Book Review: Blender 2.49 Scripting

One of the things that I keep saying to all my students is that if they want to work with big and complex projects in Blender, they must learn how to work with Python to create custom tools and scripts to accelerate the creation process. This is a rule for all kinds of environment scenarios, no matter what software you choose to use. It can be either Blender, 3dsmax, Maya or Softimage. You should learn how to create your own productivity tools. The downside of learning the scripting languages behind each one of those tools is that almost all reference material is not designed to teach scripting for 3d computer graphics.

For instance, by the time I learned how to work with Python, I had to try it first with something completely different like data manipulation, and then only later I tried to apply that knowledge with the Blender API.

Wouldn`t it be great if we could learn how Python work already using Blender? A new book released by Packtpub a few weeks ago offers this solution, and it is called Blender 2.49 Scripting written by Michel J. Anders. During these past few days I spend quite some time reading and going through all examples and exercises of the book. And I can say now that this is the book I wish I had back on my first experiments with Blender and Python.

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The book teaches how to work with Python using the Blender API to demonstrate all topics regarding scripting for 3d projects. For me, this is the highlight of the book. You will learn how to create scripts for Blender with Python, going straight to the practical side of the task. For instance, the author shows how to select Poles in a 3d Mesh by using a for loop. If you try to learn Python from a different source, most authors will deal with numbers or database tables.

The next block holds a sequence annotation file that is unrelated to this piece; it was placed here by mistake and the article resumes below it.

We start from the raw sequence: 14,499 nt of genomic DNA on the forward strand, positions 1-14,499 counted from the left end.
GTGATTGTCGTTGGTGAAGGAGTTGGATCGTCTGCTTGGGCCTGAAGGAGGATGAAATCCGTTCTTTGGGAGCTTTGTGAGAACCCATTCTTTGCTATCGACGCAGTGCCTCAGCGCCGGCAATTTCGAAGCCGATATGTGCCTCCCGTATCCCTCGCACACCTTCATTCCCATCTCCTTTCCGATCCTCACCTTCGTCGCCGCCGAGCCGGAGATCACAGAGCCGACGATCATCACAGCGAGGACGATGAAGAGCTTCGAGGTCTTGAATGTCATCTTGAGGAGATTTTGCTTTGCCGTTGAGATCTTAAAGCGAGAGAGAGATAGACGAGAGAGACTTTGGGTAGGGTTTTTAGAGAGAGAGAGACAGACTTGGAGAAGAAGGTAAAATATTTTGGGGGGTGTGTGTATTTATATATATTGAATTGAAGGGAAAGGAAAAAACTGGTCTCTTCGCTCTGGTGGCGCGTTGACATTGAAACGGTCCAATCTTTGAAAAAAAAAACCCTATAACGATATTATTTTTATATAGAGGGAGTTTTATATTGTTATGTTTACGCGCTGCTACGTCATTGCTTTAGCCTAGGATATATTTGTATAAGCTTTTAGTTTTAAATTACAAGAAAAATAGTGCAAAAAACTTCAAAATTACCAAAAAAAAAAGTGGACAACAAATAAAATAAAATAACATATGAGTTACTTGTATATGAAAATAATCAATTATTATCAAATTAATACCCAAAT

Another great thing about the book is the amount of practical examples and exercises that can be used to learn, and at the same time demonstrate lost of things that could be accomplished with Python in Blender. For instance, a user that never had the chance to work with PyDrivers will find almost a full chapter on the subject with examples on how to use it for animation.

Here is the chapter list, which is spread along almost 300 pages:

  1. Extending Python with Blender
  2. Creating and Editing Objects
  3. Vertex Groups and Materials
  4. Pydrivers and Constraints
  5. Acting on Frame Changes
  6. Shape Keys, IPOs, and Poses
  7. Creating Custom Shaders and Textures
  8. Rendering and Image manipulation
  9. Expanding your toolset

If you wish to create your own tools and scripts to speed up projects, or simple help the community with the development of new tools, I strongly recommend this book. I did learn a lot in the past few days and will use that knowledge for future projects, developing tools for Blender and architecture.

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Comments

  • Kamu
    Reply

    Hi Allan,

    How much does 2.5 scripting change vs. 2.49 scripting? Is this book worth reading despite the looming 2.6 release?

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